Director Mallory Catlett and her fearless crew charge into the heat of battle.
Tue Sep 9 2008
Photograph: Ryan Jensen
The stage at HERE Arts Center looks like a bomb just hit. Where you expect to find the cast of Oh What War rehearsing, there are rickety wooden platforms clambering up to the lights and extending out over the audience. Beneath the plywood, a chaos of furniture and plastic sheeting and video monitors orbits a sad-looking pool that bubbles with queasy red mud. On the tech table, a drained Modelo can has been tipped disconsolately on its side. The show is right on schedule.
For those who have followed the collaborations between director Mallory Catlett and designer Peter Ksander, immersive sets like this one have become the norm. Earlier shows include The Sewers (a creepy journey down a Victorian cloaca) and The Rise and Fall of the Rising Fallen (a poker-faced fake-band performance that turned P.S. 122 into the belly of an oil rig). Now, this sprawl of detritus, hunched under the aforementioned platforms, plays right to Ksander and Catlett’s strength: creating fantastical, claustrophobic alternate realities.
At first glance, Oh What War seems like more of the same. As in those earlier shows made with the collective Banana Bag & Bodice, text is supplied by Jason Craig, a writer who generates lyrical Tony Harrison–meets–Dr. Seuss lines. But this time, Catlett & Co. cast their gaze farther afield. Oh What War takes as its starting point Joan Littlewood’s agitprop Oh! What a Lovely War, the legendary 1963 revue that mashed together deadpan statistics from World War I (“Average life of a machine gunner: four minutes”) and the variety-hall songs of the day. This isn’t the province of the “cool” or of some arch aesthetic; it’s political theater.
Interestingly, Catlett doesn’t much care for that genre. “I wanted to react to this war we’re in, but I’m not a person who makes that stuff,” she says. “Is there such a thing as good political theater?” And yet, in a process that has spanned the past three years, that question led her to Littlewood. And, the director reveals, “Peter [Ksander] loves World War I.” Since the designer is upside down at the moment, screwing in a lightbulb 12 feet off the ground, he simply squawks: “I don’t love it…I just think it’s interesting. Don’t write that I’m pro–trench warfare.”
Regardless, Ksander has been obsessed with trenches for years, worrying about how to represent them. After a sudden epiphany (“I finally realized you just raise the horizon line”), he came up with this wooden structure. There are only three feet of clearance before the ceiling, and actors must crawl through it on their elbows, dodging lighting instruments like enemy fire.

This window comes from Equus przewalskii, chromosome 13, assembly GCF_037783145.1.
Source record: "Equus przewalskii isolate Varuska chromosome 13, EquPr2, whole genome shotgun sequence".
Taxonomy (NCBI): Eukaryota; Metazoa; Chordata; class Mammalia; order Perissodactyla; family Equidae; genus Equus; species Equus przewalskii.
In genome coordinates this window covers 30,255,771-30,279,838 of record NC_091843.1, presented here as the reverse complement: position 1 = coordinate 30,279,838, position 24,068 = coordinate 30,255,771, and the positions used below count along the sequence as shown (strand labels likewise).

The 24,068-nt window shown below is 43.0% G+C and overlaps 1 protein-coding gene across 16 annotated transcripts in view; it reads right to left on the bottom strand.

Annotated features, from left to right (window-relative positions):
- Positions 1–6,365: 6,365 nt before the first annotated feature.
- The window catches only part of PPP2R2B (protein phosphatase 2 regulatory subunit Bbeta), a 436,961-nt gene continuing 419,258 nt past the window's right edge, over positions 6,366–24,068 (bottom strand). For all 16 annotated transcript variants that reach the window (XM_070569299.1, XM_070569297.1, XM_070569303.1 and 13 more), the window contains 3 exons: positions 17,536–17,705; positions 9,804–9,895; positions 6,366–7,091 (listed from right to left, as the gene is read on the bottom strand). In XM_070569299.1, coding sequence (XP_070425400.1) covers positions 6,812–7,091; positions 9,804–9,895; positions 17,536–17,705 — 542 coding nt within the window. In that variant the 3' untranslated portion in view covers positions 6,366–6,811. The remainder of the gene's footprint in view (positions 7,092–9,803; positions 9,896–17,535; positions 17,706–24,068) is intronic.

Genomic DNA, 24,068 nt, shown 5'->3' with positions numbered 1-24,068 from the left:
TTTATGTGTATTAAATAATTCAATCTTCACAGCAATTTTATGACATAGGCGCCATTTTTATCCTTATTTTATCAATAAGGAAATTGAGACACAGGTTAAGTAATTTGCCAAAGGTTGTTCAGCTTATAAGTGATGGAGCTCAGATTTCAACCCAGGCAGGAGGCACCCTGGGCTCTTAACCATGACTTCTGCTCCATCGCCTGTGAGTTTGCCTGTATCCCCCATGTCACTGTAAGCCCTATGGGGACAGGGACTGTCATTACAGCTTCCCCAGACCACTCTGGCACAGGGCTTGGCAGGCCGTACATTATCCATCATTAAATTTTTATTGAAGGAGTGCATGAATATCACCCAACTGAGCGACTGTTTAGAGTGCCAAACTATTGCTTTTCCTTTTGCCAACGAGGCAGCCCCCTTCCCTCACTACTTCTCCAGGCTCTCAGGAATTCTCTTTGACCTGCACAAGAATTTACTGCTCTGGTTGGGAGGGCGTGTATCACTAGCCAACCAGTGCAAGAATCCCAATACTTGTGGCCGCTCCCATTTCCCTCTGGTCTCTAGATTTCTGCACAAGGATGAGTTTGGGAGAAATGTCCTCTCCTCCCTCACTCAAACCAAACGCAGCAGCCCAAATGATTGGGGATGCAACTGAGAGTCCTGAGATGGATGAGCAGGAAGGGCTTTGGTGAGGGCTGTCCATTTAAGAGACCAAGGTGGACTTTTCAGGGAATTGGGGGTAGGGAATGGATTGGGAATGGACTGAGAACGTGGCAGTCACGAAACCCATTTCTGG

Catlett and her ensemble—which includes Craig and chanteuse Kelli Rae Powell—also needed a revelation of their own. While reading background texts, they stumbled across historian Paul Fussell’s description of a myth widely believed by WWI soldiers. Catlett explains, “The men thought that there was a community of deserters somehow living underground, in abandoned trenches between the lines, scavenging for food in no-man’s-land. That legend gave us just what we needed: a group of characters both based in history and yet purely fictional.” The result is a discombobulating sequence of scenes, each one fetishizing a different aspect (mud, war-profiteering) of this otherworldly bunker existence. Noise artist G. Lucas Crane and a flickering video design make us feel like we’ve slipped down the rabbit hole. But this time, Alice went to hell.
Catlett and Ksander have jettisoned the idea of a clear political message for their work. “That’s done so much better by journalism and documentaries,” says Catlett. “Why try?” So instead, the team takes its direction from postwar Dadaists, heightening a sense of the absurd to try to shock society awake. Whereas the Littlewood original was a bitter, angry yawp, Catlett’s deconstructed version of the material is an entirely sensory one, perhaps hoping that this way, an audience can experience the insane contradictions of war.
“Our current situation bothers me because I feel there’s not much I can do; I let myself off the hook,” the director notes. “What was interesting about the Dadaists is that they weren’t looking away from war. Their work was political, and yet people never think of it that way.” Can they hit those same notes? “Every day in here, we’re crossing our fingers, knocking away at that question,” Catlett says.
Meanwhile, before they open, there’s still that junkyard set to navigate. Craig, tugging at his beard, murmurs, “All this onstage stuff is a mind-fuck in a lot of ways—I have to interact with all of it.” Ksander disavows responsibility. “I hate props. It’s all Mallory.” Catlett just shrugs. Whatever. War is messy.
Oh What War is at HERE through Oct 4.